One Blacksmith’s Perspective on Holdfasts - Popular Woodworking Magazine

One Blacksmith’s Perspective on Holdfasts

 In Chris Schwarz Blog, Schwarz on Workbenches, Woodworking Blogs

It is simply astonishing how some commercial holdfasts are both ineffective and prone to self-destruction. It really is no wonder that woodworkers have switched over to some other sort of work-holding device , a shoulder vise, the Veritas Wonder Dog, even simple wedging. All are more effective (and robust) ways of securing work to your bench.

After destroying our cast gray iron holdfast (and digging up the stories of dozens of other woodworkers who have done just the same thing), we decided we had to investigate the metallurgy side of this historical and essential jig. Soon we’ll be traveling down to the workshop of bodger Don Weber, a blacksmith, coppice woodworker and builder of Welsh stick chairs. Don’s going to make us a couple holdfasts from wrought iron, a material he says is ideal for this task.

Our most excellent set of holdfasts we’re working with now were made by blacksmith Phil Koontz in Galena, Alaska. Here’s what Phil had to say about the materials:

“They are mild steel; cold rolled 11/16″ round bar stock. Using 3/4” steel would work too, but I use a smaller size just in case the holes in someone’s bench might be too tight. The functional difference between cold and hot rolled steel seems to be the finish. Cold rolled doesn’t come with the yucky black oily coating like hot rolled. It may be because they are an odd size and surface ground, but the steel I use has a shiny finish that I have to get rid of before I sell the tools.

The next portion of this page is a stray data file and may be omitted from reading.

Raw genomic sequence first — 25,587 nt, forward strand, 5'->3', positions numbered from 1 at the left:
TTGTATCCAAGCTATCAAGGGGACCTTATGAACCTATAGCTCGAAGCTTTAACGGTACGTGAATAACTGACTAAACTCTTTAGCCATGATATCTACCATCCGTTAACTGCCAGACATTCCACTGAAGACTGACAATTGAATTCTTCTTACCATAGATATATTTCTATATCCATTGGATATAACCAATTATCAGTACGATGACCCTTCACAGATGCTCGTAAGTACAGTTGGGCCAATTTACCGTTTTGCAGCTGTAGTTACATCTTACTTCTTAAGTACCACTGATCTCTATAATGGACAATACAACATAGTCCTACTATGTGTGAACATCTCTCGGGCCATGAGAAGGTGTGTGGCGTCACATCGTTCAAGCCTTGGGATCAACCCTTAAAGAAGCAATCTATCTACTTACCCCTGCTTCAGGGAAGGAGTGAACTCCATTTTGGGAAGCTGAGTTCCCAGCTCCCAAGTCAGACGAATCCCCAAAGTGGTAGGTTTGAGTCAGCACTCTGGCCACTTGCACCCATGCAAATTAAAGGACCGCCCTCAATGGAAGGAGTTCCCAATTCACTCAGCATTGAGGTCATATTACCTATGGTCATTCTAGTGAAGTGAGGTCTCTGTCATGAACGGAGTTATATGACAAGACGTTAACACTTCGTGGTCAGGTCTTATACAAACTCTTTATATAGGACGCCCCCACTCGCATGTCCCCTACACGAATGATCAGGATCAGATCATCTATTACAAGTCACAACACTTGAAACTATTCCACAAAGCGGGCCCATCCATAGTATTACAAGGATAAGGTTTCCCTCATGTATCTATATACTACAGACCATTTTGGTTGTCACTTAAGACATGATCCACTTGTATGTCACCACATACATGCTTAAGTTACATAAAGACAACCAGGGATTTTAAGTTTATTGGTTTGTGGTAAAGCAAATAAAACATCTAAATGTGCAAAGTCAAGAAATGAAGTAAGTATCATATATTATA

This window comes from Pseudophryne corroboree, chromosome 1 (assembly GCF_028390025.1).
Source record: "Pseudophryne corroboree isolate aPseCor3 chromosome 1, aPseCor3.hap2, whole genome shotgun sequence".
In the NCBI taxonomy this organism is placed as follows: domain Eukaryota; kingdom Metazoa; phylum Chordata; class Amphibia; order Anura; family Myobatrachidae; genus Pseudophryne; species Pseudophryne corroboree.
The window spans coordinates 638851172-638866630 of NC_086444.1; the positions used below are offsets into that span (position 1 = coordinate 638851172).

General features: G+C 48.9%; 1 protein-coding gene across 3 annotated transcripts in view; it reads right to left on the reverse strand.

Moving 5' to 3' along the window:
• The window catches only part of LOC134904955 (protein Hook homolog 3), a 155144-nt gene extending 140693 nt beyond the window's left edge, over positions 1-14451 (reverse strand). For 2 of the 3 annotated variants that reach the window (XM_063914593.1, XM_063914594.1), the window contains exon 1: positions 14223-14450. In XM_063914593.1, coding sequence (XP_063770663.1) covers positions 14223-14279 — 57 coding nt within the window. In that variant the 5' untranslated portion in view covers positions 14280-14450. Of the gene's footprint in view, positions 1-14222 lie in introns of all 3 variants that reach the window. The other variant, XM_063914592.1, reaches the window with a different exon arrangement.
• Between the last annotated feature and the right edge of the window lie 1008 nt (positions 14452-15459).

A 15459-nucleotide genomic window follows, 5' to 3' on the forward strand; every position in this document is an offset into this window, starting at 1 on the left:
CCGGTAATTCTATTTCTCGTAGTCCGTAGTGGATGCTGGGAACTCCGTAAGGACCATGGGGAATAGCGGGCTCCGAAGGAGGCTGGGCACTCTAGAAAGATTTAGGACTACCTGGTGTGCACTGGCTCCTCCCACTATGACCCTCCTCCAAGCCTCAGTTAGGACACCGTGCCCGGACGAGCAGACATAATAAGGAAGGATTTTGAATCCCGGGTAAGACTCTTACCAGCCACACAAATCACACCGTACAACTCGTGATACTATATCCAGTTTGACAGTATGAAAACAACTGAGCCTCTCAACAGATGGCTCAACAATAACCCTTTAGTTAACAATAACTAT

“I’m sure wrought iron would work fine, but it’s very much a luxury item for smiths these days; and I stay away from spring steel or high carbon steel just to be sure it doesn’t develop flaws that will pop up someday in the future…¦. And I would say that any smith of very moderate skill could make them easily.”

OK, so we know that wrought iron and mild steel are good materials. But what about malleable iron or ductile iron (sometimes called “nodular”)? These are cast products that are designed to take a beating. I’ve seen plane bodies made using ductile that were beat by a sledgehammer and they we’re merely bent. Looks like we have some more investigating ahead of us.

– Christopher Schwarz

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